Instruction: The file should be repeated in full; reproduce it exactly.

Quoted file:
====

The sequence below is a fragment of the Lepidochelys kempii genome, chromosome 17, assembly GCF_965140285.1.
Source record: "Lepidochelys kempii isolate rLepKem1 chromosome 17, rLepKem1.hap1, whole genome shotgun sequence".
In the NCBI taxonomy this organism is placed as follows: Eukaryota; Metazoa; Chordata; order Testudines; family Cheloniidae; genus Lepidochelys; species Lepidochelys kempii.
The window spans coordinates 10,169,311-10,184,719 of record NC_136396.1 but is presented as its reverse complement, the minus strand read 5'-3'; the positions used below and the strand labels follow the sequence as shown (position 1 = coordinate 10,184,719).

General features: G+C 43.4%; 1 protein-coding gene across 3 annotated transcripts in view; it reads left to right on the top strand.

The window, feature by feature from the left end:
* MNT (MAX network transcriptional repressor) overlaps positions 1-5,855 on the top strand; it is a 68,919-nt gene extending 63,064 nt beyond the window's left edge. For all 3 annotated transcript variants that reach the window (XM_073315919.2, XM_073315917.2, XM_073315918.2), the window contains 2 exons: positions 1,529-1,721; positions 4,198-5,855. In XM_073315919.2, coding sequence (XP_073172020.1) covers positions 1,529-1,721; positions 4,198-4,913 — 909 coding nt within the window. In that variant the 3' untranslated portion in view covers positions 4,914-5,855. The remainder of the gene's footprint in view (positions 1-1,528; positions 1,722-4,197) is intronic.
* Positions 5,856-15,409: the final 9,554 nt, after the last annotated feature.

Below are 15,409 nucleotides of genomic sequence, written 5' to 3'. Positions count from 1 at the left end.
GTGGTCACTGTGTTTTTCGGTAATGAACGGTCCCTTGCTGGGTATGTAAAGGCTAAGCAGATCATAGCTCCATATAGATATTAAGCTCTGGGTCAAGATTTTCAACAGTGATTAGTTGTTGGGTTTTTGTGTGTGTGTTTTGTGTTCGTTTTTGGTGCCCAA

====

The sequence below is a fragment of the Lepidochelys kempii genome, chromosome 17, assembly GCF_965140285.1.
Source record: "Lepidochelys kempii isolate rLepKem1 chromosome 17, rLepKem1.hap1, whole genome shotgun sequence".
In the NCBI taxonomy this organism is placed as follows: Eukaryota; Metazoa; Chordata; order Testudines; family Cheloniidae; genus Lepidochelys; species Lepidochelys kempii.
The window spans coordinates 10,169,311-10,184,719 of record NC_136396.1 but is presented as its reverse complement, the minus strand read 5'-3'; the positions used below and the strand labels follow the sequence as shown (position 1 = coordinate 10,184,719).

General features: G+C 43.4%; 1 protein-coding gene across 3 annotated transcripts in view; it reads left to right on the top strand.

The window, feature by feature from the left end:
* MNT (MAX network transcriptional repressor) overlaps positions 1-5,855 on the top strand; it is a 68,919-nt gene extending 63,064 nt beyond the window's left edge. For all 3 annotated transcript variants that reach the window (XM_073315919.2, XM_073315917.2, XM_073315918.2), the window contains 2 exons: positions 1,529-1,721; positions 4,198-5,855. In XM_073315919.2, coding sequence (XP_073172020.1) covers positions 1,529-1,721; positions 4,198-4,913 — 909 coding nt within the window. In that variant the 3' untranslated portion in view covers positions 4,914-5,855. The remainder of the gene's footprint in view (positions 1-1,528; positions 1,722-4,197) is intronic.
* Positions 5,856-15,409: the final 9,554 nt, after the last annotated feature.

Below are 15,409 nucleotides of genomic sequence, written 5' to 3'. Positions count from 1 at the left end.
GTGGTCACTGTGTTTTTCGGTAATGAACGGTCCCTTGCTGGGTATGTAAAGGCTAAGCAGATCATAGCTCCATATAGATATTAAGCTCTGGGTCAAGATTTTCAACAGTGATTAGTTGTTGGGTTTTTGTGTGTGTGTTTTGTGTTCGTTTTTGGTGCCCAA